YONKERS, N.Y. (CBS 2) — Major layoffs are looming in New York’s fourth largest city. Yonkers is facing yet another budget crisis, with schools enduring much of the pain.

Four-year-old Amir is already preparing for life in a global economy, but the clock is ticking on the pre-kindergarten program that’s helping him thrive.

“It’s devastating for all of us, including our parents,” Florence Taylor, principal of P.S. 27, said. “They’re calling [and asking] what’s going to happen to the program.”

“Obviously, we’re feeling much pain in the city of Yonkers,” schools superintendent Bernard Pierorazio said.

The superintendent said the pain is sharp, and the cuts will run deep. To close an $87 million deficit, Pierorazio proposed the elimination of universal pre-K, cutting the kindergarten day in half, and laying off 141 teachers.

“I’m not too crazy about that idea,” parent Julia Fournier said. “I’m going to have a child that’s going to be in kindergarten next year.”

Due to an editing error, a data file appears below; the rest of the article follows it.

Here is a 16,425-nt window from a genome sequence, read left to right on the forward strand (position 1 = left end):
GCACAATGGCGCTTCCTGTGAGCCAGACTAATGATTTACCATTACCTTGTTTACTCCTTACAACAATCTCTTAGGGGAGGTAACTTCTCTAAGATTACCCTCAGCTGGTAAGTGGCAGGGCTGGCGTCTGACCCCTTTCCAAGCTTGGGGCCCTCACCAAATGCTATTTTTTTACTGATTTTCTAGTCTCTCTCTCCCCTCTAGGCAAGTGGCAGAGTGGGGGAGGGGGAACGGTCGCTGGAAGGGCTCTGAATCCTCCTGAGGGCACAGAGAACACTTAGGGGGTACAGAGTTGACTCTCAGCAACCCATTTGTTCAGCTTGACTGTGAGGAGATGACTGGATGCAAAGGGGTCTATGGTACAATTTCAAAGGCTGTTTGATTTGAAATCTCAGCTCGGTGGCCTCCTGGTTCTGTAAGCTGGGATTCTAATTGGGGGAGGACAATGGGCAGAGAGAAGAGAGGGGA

Approximately 1,800 families would lose bus service, and 232 bus monitor jobs would be eliminated. Interscholastic sports and other after-school programs would also be chopped.

“I wish there was something else that we could do, because we need to keep them out of the streets,” parent Liliana Santizo said.

To avoid major layoffs and program cuts, Mayor Phil Amicone wants education unions to give back $20 million in wages and benefits.

“There is no other way for us to fund this,” Mayor Amicone said.

The teachers union has done the math.

“$7,500 per person in terms of a loss of income,” Gene Zilempe, of the Yonkers Federation of Teachers, said.

The union said it was at least willing to talk, but the budget must be finalized by June 1, leaving just six weeks to figure it all out.

Yonkers blamed the budget mess on Governor Andrew Cuomo and the legislature for huge cuts in state aid.

  1. TLD says:

    Yet everything is “for the children”? The Neanderthals in office have duped the American people into believing that budgets must be balanced on the backs of teachers, cops, and firefighters. Perhaps if the federal government hadn’t spent billions bailing out Wall Street so they could fulfill their contractual obligations to pay multimillion dollar bonuses, they’d have the money to keep the infrastructure intact.

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